Recent incidents from New York City to Ferguson to Salt Lake City and Saratoga Springs highlight the growing perception that something is dreadfully wrong with our policing systems.
From the Capitol to the Streets: Let's Reform the Police
By Karen McCreary, Executive Director. This article was first published in the Liberty Reporter: 2015 Winter Newsletter >>
Recent incidents from New York City to Ferguson to Salt Lake City and Saratoga Springs highlight the growing perception that something is dreadfully wrong with our policing systems. Statistics gathered by the FBI confirm that officer involved shootings have increased. The Salt Lake Tribune’s Erin Alberty recently published an article concluding that officer involved shootings were the second most common type of homicide in Utah, second only to intimate partner violence. Hundreds of police departments across the country, including some in Utah, arrest black people at shockingly disproportionate rates. Moreover, we have witnessed local police departments increasing their deployment of SWAT teams for seemingly routine tasks such as serving search warrants, a factor in the increasing use of excessive and deadly force. These incidents and the resulting uproar provide Americans with an opportunity to change the culture of policing. The present culture has often led to mistrust between law enforcement and communities, particularly among people of color and low-income communities. Frequently the courts and internal systems of discipline have provided little or no public accountability for misbehavior or bad policy.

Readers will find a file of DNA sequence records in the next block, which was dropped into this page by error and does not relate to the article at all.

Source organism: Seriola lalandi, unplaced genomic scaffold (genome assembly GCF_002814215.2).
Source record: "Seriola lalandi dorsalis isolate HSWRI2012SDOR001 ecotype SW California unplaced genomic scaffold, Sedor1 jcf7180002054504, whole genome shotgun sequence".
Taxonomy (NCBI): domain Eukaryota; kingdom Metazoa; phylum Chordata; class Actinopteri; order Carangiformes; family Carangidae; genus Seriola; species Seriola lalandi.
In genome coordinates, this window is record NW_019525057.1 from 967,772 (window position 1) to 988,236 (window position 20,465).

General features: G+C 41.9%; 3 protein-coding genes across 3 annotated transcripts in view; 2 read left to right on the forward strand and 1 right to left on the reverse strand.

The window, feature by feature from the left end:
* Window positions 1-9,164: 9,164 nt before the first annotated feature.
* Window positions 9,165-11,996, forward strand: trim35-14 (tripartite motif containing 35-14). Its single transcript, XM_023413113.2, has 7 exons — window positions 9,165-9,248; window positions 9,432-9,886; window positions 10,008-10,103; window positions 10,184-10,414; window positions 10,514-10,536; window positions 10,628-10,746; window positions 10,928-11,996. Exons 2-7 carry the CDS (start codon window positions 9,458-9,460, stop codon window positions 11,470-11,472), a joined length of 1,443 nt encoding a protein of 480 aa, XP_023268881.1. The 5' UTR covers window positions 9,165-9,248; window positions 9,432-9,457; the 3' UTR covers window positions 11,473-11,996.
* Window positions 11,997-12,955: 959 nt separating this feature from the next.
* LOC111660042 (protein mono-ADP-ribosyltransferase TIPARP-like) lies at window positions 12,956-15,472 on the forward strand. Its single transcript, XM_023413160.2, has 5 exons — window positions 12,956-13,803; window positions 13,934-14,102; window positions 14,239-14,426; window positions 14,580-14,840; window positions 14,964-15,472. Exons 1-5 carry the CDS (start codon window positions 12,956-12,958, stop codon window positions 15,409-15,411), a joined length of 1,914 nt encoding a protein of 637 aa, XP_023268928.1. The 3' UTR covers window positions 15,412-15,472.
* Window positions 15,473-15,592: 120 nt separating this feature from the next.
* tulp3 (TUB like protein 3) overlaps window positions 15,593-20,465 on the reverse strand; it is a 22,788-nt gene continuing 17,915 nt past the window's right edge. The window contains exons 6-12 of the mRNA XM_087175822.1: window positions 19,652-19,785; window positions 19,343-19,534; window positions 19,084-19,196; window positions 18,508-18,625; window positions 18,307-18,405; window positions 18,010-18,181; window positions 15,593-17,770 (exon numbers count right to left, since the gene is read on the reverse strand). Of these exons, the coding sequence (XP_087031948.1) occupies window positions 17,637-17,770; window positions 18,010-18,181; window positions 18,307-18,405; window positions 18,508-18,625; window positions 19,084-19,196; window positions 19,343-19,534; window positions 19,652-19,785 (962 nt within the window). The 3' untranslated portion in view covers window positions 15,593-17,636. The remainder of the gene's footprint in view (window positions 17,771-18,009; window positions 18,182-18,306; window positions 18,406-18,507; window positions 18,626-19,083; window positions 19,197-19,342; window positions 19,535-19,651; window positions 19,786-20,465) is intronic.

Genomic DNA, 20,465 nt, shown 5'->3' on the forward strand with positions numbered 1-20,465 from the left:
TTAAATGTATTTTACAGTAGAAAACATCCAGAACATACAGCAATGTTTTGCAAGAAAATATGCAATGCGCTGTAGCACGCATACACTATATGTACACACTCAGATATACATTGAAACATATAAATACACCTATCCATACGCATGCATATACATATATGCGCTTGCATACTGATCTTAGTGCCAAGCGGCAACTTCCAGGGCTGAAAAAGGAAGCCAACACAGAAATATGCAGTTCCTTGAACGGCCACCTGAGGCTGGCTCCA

The ACLU of Utah has been working to improve and reform current policing practices. We promote solutions that build trust, improve relationships between law enforcement and the communities they serve, and advance a culture of transparency. To achieve these outcomes, we believe that the police must engage all community residents, including youth, to help define a role for police that takes into account the need for public safety and respects the rights of all. We need to move away from an “us versus them” policing approach to one that is community oriented.
In order to bridge the gap between the community and the police within that community, we need to have more information. Presently, there is no uniform statewide method to collect and report data about stops, frisks, searches, citations, arrests, excessive uses of forces, and justifiable homicide. Without such information, it is difficult to quantify problematic trends and practices. A uniform system to collect and report information across Utah will promote transparency and allow agencies and policy makers to spot and resolve problems.
The ACLU of Utah and its allies successfully worked to pass HB 185 last year, which requires Utah law enforcement agencies to produce reports whenever they forcibly enter a home or building, or deploy a SWAT team. The law requires that agencies collect and report on 16 different data points on an annual basis to the legislature. Utah became the second state in the nation to pass legislation requiring this type of law enforcement transparency. The ACLU of Utah was also instrumental in last year’s successful passage of HB 70 to rein in the use of no-knock forcible entries by police, a victory we continue to work to build on this year.